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Response to Information Request Number:RWA00002.OGC
Date:21 March 2000
Subject:Rwanda: Hutu and Tutsi intermarriage
From:INS Resource Information Center, Washington, D.C.

Rwanda / Marriage / Married women / Right to marry / Spouses / Discrimination based on ethnic origin / Ethnic conflicts / Gross human rights violations / Ethnic minorities / Massacres


Would a Tutsi woman married to a Hutu man in 1990 currently be at risk of harm in Rwanda?


Intermarriage between Hutu and Tutsi is not an unfamiliar practice in Rwandan society (UNHCR, July 1999). Despite the 1990-1994 genocidal rash and the continued atmosphere of distrust, revenge and fear, the practice still occurs, albeit sporadically (U.S. Committee for Refugees, February 1998). Though societal attitudes in Rwanda are subject to fluctuation, there appears to be little opportunity for systematic mistreatment of intermarried couples by government authorities or society-at-large. While the practice may strain domestic situations within some extended families, there seems to be no widespread campaign to challenge mixed marriages, either new or old (Drumtra, 9 February 2000). Harassment, however, is not unheard of (DOS, 9 February 2000).

In the minds of Rwandans, the memory of the massacres has not dissipated. During the 1994 genocide there were reports of Hutus killing their Tutsi spouses (HRW March 1999, 216). In 1990, a government-sponsored publication named any Muhutu (Hutu) who married a Tutsi a traitor (HRI 1998). As late as 1996, there were reports that Tutsi men married to Hutu women were threatened by their Tutsi family members and driven off of their land (HRW Sept. 1996).

These torments, along with the reintegration of refugees and the insurgence of former FAR and Interahamwe members into society's folds, have made ethnic reconciliation between Hutu and Tutsi difficult, further jeopardizing an opportunity for stability in Rwanda (United Kingdom Immigration and Nationality Directorate March 1998).

Rwandans currently co-exist under a Government of National Unity led by a Hutu president and supported by a Tutsi-dominated military force. "Search sweeps" by the government security force, Rwandan Patriotic Army (RPA), in 1999, were commonplace and scores of 'revenge' killings during these sessions riddled the northwest region of the country (Country Reports 1998 April 1999, 339-348). In December 1998, a killing spree of unarmed citizens spread from the northwest areas of Gisenyi and Ruhengeri into central Gitarama (United Kingdom Immigration and Nationality Directorate March 1998).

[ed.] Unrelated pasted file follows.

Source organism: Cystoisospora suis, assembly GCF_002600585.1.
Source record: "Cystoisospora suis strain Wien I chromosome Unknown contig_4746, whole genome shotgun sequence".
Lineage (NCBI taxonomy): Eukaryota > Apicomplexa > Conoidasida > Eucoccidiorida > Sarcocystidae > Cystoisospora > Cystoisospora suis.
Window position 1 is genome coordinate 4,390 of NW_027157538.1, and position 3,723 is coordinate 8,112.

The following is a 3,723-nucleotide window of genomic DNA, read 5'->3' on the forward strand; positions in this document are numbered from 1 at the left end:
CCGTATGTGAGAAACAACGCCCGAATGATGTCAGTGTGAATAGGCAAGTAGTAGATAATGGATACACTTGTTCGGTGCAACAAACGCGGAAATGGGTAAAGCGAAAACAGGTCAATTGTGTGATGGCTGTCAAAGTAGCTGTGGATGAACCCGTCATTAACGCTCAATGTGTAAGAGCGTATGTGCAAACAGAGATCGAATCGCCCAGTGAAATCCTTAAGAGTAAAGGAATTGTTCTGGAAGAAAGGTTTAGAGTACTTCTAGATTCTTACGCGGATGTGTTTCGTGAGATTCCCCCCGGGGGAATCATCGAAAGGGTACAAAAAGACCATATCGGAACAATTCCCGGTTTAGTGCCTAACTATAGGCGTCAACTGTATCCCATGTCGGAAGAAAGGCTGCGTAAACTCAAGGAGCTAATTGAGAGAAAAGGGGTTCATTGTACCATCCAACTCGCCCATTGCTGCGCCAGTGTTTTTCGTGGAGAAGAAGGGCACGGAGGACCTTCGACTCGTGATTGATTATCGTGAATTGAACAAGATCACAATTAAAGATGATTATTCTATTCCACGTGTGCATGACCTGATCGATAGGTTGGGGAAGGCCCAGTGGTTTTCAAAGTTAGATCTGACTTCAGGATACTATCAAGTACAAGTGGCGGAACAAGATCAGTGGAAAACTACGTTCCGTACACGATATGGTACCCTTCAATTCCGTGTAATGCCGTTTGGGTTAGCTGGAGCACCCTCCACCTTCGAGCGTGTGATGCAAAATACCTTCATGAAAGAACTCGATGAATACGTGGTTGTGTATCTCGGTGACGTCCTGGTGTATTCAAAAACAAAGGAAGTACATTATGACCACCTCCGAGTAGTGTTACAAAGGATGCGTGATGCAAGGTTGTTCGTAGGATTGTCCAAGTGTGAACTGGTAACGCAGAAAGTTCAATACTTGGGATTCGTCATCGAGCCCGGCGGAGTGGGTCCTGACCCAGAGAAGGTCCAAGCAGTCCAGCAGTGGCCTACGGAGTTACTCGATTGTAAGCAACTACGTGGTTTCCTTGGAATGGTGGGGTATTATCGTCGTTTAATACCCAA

This response was prepared after researching publicly accessible information currently available to the RIC within time constraints. This response is not, and does not purport to be, conclusive as to the merit of any particular claim to refugee status or asylum.


Country Reports on Human Rights Practices for 1998 - Volume I. April 1999. United States Department of State. Washington, DC: U.S. Government Printing Office.

Drumtra, Jeff. Senior Policy Analyst for Africa, U.S. Committee for Refugees, Washington, DC. 10 February 2000. E-mail sent to INS Resource Information Center.

Human Rights Internet (HRI). 1998. For the Record 1998. [Internet]

Human Rights Watch (HRW). September 1996. Shattered Lives: Sexual Violence During the Rwandan Genocide and its Aftermath. [Internet] [Accessed 1 February 2000]

Human Rights Watch (HRW) and International Federation of Human Rights. March 1999. Leave None to Tell the Story: Genocide in Rwanda. New York: Human Rights Watch.

United Kingdom Immigration and Nationality Directorate, Country Information and Policy Unit. Rwanda: Country Assessment (London, 1 March 1998) ¿ as reported on UNHCR/CDR REFWORLD CD-ROM

United Nations High Commission for Refugees (UNHCR). Rwanda: Country Information (Geneva, July 1999) ¿ as reported on UNHCR/CDR REFWORLD CD-ROM

U.S. Committee for Refugees (USCR). February 1998. Life After Death: Suspicion and Reintegration in Post-Genocide Rwanda. Washington DC: Immigration and Refugee Services of America.

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